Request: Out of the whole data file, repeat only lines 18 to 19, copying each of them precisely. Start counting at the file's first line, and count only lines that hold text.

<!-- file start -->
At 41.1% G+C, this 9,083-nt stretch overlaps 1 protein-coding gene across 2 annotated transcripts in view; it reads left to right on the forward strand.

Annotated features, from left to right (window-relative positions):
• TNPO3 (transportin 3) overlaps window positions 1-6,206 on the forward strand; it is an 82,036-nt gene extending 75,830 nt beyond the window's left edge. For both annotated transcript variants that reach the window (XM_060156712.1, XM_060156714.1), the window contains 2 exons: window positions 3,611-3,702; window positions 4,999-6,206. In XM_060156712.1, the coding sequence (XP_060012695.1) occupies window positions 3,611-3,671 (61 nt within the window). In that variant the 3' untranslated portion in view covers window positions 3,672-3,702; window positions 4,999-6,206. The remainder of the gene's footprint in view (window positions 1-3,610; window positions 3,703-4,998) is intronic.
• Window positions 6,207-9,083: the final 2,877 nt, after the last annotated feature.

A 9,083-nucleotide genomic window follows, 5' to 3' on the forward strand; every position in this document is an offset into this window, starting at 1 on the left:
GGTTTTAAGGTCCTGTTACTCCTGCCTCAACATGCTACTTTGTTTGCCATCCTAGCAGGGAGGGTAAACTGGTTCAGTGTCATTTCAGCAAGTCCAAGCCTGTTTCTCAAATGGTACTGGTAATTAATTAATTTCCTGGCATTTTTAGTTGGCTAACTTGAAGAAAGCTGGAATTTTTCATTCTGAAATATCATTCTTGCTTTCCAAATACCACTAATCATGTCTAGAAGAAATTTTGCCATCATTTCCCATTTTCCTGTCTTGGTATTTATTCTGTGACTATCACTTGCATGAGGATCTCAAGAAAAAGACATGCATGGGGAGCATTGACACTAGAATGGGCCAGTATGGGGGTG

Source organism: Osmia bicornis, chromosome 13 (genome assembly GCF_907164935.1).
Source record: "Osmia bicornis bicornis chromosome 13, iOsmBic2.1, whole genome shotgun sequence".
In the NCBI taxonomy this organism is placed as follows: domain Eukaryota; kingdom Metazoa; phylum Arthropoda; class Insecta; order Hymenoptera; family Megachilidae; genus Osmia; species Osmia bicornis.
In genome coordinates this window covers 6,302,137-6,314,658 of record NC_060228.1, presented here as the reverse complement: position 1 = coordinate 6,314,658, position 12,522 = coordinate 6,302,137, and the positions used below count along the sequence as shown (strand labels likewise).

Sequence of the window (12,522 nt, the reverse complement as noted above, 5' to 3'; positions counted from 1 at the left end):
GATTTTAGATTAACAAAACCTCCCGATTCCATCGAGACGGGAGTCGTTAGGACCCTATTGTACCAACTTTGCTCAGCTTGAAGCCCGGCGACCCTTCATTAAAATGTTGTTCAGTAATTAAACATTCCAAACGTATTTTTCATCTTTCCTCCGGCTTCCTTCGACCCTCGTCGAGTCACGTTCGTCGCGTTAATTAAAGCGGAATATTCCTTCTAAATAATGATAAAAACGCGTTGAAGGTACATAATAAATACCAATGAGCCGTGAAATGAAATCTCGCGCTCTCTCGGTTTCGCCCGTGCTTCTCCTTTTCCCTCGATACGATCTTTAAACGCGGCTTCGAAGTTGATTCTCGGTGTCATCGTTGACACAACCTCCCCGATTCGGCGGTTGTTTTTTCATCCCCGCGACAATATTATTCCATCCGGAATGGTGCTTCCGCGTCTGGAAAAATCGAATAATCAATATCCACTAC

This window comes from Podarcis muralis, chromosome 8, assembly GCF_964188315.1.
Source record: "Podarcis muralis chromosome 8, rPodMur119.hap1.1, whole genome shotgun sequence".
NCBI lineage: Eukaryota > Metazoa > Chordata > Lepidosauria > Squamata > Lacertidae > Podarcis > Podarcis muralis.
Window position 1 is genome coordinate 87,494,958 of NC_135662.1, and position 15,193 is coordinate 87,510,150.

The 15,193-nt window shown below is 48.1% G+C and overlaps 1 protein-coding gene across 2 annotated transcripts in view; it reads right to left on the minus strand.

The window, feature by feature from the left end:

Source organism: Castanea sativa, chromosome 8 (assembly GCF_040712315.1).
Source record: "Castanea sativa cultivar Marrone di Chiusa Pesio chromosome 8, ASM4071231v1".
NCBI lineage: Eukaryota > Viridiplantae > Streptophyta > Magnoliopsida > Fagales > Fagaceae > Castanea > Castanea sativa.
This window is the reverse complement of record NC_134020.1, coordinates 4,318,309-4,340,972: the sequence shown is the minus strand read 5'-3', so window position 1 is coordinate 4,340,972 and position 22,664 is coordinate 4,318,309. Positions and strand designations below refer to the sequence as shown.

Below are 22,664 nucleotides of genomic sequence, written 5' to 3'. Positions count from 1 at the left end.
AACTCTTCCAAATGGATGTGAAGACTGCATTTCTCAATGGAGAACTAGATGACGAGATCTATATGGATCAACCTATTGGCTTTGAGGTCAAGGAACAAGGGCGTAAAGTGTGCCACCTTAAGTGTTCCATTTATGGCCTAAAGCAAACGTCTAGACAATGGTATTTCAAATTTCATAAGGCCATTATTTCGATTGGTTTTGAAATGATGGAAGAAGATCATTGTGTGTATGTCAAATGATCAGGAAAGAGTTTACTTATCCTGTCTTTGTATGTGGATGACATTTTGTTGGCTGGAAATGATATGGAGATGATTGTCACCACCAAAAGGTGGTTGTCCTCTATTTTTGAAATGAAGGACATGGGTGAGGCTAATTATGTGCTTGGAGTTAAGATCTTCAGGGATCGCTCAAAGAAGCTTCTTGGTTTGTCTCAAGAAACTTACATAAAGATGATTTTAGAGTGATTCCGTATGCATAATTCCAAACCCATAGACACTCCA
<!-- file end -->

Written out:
The window, feature by feature from the left end:

Source organism: Castanea sativa, chromosome 8 (assembly GCF_040712315.1).